Bad workmen blame their tools, but bad musicians celebrate theirs. The longer someone tells you about the custom strings and hand-burnished finish on their guitar, or about how their modular synth set-up is 100% Soviet era technology from the Latvian state broadcaster, the less interesting their music tends to be. A similar breed exists within field-sampling obsessives, who will proudly tell you how their entire sonic palette is sourced from a single turnip, before proceeding to play the most uninteresting chunks of generic techno.
The major exceptions to this rule have always been Matmos and Herbert, both of whom tend to apply rigid sound-sourcing strictures to their projects, but who deliver music that’s varied, thoughtful and – most importantly – actually good. But whilst Matmos make twitchy, glitchy artcore, (Matthew) Herbert’s music has always had a warm melodic heart and at least one foot on the dancefloor, even when the sonic sources are making a high-concept political point (check the critique of industrialised food production on 2005’s Plat Du Jour).
Musca is the latest album in Herbert’s “domestic house” style – musca domestica is the scientific name for the common house fly, entomology fans – and utilises samples from the farm on which he lives, alongside real instruments and a raft of vocalists. Of course, thousands of artists will have spent the last 18 months writing music about being stuck at home, but very few will have realised said music by banging bits of their actual house. In doing so, Herbert may have produced the quintessential lockdown project.
If this preamble brings visions of wonky lo-fi collages, however, the truth is that Musca is an album packed with wide-angled production, crisp sounds and clear, limpid vocal lines. The truly impressive trick here is not that Herbert has managed to make a record from sounds including pigs snoring and foxes growling, but how quickly you forget all about it; the opening minute of slow gravel-crunching footsteps and distant birdsong is false advertising, and is soon replaced by a pulsating piece of ritualistic house with a sinisterly smouldering Massive Attack-ish vocal, on Two Doors.
For this is an album, not of austere isolationist soundscapes or dreamy escapism, but well crafted songs, with a roster of strong, expressive singers (none of whom Herbert met before or during production, fascinatingly). Highlights include Chain Reaction, which drapes an intermittent, sultry bass and rich, intimate vocals over a naggingly repeated little boing sound, which is probably what Clippy the paperclip sounded like in a fit of pique, and The Impossible, a tap-drip dub with snaky hollow percussion, sounding like an existentially troubled cousin of Björk’s Human Behaviour, that ends by slowly backing into an endless corridor of reverb (or maybe just the bathroom).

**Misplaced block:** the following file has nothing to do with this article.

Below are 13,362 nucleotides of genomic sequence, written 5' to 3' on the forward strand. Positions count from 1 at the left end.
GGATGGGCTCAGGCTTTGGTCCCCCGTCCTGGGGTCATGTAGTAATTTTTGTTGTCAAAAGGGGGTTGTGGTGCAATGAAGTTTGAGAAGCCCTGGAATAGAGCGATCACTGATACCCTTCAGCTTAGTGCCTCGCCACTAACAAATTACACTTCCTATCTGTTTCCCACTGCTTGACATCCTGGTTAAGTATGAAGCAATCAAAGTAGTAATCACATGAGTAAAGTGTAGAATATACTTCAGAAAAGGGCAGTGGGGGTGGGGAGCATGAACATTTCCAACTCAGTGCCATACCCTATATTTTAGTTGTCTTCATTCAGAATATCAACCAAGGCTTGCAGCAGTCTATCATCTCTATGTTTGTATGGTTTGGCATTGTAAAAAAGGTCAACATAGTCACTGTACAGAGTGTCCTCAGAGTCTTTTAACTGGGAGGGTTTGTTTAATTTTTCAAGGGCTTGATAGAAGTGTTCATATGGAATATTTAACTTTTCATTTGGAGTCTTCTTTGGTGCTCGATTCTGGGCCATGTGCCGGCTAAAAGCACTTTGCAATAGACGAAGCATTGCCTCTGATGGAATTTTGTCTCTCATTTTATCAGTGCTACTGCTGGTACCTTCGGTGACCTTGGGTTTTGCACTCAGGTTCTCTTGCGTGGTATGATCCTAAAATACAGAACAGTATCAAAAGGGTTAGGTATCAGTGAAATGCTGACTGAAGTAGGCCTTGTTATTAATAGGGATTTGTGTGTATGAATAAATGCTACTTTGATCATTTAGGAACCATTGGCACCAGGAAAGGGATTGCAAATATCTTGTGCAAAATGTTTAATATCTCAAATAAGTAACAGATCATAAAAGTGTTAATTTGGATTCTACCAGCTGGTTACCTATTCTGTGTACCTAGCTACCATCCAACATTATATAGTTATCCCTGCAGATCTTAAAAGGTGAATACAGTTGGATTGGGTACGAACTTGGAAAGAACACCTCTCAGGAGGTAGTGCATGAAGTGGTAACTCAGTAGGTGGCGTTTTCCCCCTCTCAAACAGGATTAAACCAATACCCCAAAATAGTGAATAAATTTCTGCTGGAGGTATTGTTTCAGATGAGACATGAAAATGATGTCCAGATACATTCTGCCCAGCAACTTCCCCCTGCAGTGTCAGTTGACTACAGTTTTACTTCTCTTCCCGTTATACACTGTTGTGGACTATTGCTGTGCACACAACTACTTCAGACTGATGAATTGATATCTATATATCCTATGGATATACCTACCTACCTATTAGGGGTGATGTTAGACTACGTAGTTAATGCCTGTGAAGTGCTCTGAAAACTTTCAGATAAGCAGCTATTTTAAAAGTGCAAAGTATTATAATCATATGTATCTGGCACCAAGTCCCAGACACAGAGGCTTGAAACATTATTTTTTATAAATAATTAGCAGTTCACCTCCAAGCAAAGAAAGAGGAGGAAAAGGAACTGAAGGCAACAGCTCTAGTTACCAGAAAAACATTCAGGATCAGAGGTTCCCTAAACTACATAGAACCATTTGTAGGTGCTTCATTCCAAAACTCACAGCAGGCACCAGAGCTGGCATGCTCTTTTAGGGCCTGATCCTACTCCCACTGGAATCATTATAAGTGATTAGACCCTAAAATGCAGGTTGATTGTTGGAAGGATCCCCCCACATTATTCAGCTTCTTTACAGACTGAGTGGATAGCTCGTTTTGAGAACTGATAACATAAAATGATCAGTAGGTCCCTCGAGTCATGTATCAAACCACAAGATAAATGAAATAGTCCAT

Many of the tracks sound like putative club choons that were artfully kept from growing to full maturity, and at their best these bonsai bangers marry space and delicacy with vocals that are soulful but breathily intimate. When Mel Uye Parker sings “you’ve got to be somewhere, you’ve got to be here”, in another universe this is a euphoric refrain in a festival anthem, but in the context of social distancing it has an entirely different interpretation – especially when riding the sort of ersatz “snare” that sounds equally like someone hitting a cassette box with a biro and an excited locust. Similarly, Siân Roseanna’s smooth croon that “a feeling like this always lasts” in Tell Me A Secret becomes rather less hedonistic when imagined as the mantra for lockdown week 37, the claustrophobic jitteriness exacerbated by a spiky rhythm that resembles some cutlery stuck in a tumble drier.
There are moments when Musca loses this enticingly odd atmosphere, most notably a couple of piano jazz ballads which skirt perilously close to Diana Krall’s vanilla sophistication, and the album is definitely a little too long – then again, what could be more authentically part of the covid experience than time seeming to drag occasionally? – but overall Musca is disarmingly intimate and intriguing. The album ends with Gold Dust, a grinning Rhodes pop groove that surprises by going beyond the spare clarity of preceding tracks with a huge Nelson Riddle meets Quincy Jones brass arrangement. Perhaps, to represent someone double-jabbed and off into the world again after so long in the house, the tentative, introspective songs have been joyously replaced by what sounds like something by Shirley Bassey. Albeit with extra bass, naturally.